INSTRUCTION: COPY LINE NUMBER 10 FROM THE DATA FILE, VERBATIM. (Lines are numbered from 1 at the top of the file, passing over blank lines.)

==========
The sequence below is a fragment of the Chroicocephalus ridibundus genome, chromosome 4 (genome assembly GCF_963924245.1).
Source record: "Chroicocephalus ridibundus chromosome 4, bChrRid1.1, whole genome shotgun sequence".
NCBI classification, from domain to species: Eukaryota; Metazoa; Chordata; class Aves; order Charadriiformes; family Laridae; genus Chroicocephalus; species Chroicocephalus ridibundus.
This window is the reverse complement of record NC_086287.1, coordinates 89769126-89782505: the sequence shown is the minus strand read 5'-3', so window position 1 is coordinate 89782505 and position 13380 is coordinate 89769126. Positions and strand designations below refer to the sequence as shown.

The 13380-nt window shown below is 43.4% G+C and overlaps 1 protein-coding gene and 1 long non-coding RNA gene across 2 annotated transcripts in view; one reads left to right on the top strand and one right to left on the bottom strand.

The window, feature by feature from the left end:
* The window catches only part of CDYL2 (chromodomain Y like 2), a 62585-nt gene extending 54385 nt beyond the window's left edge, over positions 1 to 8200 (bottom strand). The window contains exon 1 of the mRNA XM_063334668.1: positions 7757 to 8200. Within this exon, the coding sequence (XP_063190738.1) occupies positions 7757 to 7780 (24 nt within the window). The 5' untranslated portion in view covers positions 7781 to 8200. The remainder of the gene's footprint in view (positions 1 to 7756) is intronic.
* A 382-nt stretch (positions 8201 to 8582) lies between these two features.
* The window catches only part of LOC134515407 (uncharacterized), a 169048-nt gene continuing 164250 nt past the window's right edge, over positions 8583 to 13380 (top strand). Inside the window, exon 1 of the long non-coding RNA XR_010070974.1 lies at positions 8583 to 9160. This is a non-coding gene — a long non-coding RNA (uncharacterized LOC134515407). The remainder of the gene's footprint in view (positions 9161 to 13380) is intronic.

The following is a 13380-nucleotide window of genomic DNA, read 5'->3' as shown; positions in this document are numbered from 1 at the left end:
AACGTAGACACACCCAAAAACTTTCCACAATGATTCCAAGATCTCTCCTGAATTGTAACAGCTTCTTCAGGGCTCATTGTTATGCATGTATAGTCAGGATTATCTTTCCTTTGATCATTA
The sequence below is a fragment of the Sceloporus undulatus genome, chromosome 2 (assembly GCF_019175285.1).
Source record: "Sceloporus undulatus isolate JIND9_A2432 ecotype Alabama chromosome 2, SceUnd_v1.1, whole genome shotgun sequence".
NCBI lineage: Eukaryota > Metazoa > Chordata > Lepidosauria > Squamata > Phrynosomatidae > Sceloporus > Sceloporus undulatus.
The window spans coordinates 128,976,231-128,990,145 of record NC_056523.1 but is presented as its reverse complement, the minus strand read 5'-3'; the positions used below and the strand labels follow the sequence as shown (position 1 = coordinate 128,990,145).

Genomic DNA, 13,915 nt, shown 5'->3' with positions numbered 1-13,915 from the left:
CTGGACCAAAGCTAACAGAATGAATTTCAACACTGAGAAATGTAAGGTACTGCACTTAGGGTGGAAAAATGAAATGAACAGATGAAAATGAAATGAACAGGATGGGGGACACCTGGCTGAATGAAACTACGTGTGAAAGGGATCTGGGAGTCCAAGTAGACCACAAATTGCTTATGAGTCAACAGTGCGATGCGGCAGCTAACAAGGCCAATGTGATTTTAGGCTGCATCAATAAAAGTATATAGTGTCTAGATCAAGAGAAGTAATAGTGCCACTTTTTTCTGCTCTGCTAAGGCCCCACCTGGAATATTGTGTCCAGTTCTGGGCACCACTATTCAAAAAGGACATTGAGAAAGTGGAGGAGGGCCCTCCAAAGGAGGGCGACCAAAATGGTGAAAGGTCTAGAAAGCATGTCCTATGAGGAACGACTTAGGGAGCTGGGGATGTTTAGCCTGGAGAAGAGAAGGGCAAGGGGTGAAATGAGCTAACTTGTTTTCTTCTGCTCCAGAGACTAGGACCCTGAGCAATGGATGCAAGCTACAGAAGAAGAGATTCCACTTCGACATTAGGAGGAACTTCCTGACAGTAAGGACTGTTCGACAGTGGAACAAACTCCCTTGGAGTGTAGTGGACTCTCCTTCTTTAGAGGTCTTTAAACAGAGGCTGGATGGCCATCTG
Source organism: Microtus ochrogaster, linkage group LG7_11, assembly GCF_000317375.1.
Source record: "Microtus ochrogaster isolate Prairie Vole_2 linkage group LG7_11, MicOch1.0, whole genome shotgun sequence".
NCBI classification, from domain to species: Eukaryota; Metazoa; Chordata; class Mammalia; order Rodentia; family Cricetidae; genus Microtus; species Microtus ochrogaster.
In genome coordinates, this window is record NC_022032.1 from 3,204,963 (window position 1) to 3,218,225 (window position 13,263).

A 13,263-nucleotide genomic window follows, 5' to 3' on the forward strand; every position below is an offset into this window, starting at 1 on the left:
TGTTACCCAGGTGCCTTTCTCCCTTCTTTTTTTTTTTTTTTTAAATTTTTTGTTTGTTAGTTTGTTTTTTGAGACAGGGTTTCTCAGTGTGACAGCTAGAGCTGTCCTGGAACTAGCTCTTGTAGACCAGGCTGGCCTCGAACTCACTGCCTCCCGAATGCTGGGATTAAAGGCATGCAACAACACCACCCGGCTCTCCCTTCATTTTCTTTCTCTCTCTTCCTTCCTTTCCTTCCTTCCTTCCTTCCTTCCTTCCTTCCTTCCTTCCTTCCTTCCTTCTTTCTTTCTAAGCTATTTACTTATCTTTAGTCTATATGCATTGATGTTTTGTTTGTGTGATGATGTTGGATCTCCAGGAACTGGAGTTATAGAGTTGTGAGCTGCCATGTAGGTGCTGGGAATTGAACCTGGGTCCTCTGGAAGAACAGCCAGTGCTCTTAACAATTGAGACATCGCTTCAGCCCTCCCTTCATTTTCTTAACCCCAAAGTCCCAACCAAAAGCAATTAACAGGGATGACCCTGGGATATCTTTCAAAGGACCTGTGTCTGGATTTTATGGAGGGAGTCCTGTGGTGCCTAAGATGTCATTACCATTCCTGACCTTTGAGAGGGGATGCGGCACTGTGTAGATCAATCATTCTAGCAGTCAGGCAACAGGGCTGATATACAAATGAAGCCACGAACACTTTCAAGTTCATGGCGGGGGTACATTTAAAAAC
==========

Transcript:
The following is a 13380-nucleotide window of genomic DNA, read 5'->3' as shown; positions in this document are numbered from 1 at the left end: